Unibroue founders, André Dion and Serge Racine took beer brewing techniques used by the Trappist Monks and brought them to North America. After acquiring La Brasserie Massawippi brewery in Lennoxville, Quebec in 1990, the Quebec team brewed their first abbey ale. A few years later, they were shipping their beer internationally.
Even after Unibroue was purchased by Sleeman in 2004, and subsequently by Sapporo in 2006, it has maintained the culture and flavor of a craft brewery. This is much thanks to their brew master, Jerry Vietz, a self-proclaimed "fanatic of fermentation." Native to Quebec, with German, British, and Haitian heritage, you're exposed to more than just malt accents when you talk to this guy. Just watch his video on the art of brewing.
An ode to a city in the southwestern region of Quebec, Blanche de Chambly is not a traditional white beer. Pouring a light golden haze with a fine carbonation, the nose gave us distinct sweet and sour aromas, settled by a hint of coriander. The sweetness carried through to the taste with an additional yeast character, a signature of Unibroue, known for brewing beers on lees.
Gold and ghostly in appearance, this beer brought us back to Halloween with the sweet smell of apple. The taste was equally candy-like and dry on the tongue. Drinking this beer transported us to the days when when we shoved handfuls of candy from our Trick-or-Treating pails to our mouths, while the name reminded us that those experiences only last for so long.
If this beer is any indication of the end of the world, bring on the apocalypse! The golden orange color provided the sunset, the pineapple and nut aromas gave it a tropical nose, and the strong alcoholic taste, followed by sweetness, completed the sense of drinking on the beach, minus the cocktail and the mini-umbrella. Even with its tropical vibes, La Fin du Monde upheld its light Belgian character.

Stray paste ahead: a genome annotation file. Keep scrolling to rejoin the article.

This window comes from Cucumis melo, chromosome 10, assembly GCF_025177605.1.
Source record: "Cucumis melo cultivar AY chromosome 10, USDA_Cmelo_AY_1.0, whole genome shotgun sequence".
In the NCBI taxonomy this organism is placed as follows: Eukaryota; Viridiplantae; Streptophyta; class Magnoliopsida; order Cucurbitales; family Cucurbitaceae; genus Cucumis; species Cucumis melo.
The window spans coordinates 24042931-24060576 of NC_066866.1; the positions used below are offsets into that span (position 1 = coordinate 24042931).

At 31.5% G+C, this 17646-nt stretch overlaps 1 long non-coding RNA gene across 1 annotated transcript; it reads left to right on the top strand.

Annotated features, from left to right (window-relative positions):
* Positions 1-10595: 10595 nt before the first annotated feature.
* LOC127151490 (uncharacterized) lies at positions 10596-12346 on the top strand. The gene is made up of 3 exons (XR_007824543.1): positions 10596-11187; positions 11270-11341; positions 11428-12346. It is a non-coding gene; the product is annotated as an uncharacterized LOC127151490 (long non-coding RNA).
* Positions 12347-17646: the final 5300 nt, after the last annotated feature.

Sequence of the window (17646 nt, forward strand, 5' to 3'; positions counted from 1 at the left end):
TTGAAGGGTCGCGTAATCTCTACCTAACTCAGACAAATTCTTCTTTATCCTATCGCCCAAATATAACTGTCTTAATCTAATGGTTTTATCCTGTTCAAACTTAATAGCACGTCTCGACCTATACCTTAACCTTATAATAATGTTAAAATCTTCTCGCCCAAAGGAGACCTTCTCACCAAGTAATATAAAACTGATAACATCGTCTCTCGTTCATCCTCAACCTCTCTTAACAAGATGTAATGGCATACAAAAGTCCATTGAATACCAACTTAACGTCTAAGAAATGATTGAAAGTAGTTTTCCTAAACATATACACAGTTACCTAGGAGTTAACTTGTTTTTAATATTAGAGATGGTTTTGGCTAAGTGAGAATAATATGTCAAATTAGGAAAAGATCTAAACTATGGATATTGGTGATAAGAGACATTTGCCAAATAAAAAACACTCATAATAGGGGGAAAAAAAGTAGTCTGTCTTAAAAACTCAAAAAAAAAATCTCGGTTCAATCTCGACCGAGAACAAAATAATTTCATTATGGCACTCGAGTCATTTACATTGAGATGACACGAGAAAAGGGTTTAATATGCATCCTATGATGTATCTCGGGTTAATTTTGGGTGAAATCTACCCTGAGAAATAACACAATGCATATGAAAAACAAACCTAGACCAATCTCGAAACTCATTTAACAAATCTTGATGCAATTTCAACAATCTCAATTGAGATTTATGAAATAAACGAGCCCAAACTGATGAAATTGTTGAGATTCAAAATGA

God was feeling generous with this gift. Orange in color with fine carbonation, this beer made us feel like we were in grandma's kitchen while she was cooking the Thanksgiving pies. Aromas of apple and pecan gave a rich nose, while the taste was still light and dry--a beer you could still have after your turkey dinner.
The Maudite label depicts a row boat moving through a cloudy, amber-lit sky, matching the appearance of the beer. Scents of raisins, yeast, and caramel let us know something good was brewing. This strong nose combined with the dry, mulled flavoring gave this beer a sweet, yet rustic quality.
Like a good old Dr. Pepper, this beer was finely carbonated and dark brown with a hint of crimson in appearance. The nose matched the dark color with a plum sweetness, further enhanced by chocolate notes. Like the Don de Dieu and the Maudite, the Chambly Noire balanced the powerful aromas with a dry, mild taste.
Soft brown in color, Trois Pistoles appeared milder than its name would suggest. Then you bring it to your nose--bam. The first blow came with the brown sugar smell. Pow. The second shot, a coffee bitterness. Boom. A sip of the beer packs a final punch with an alcoholic taste, balanced with a nutty sweetness.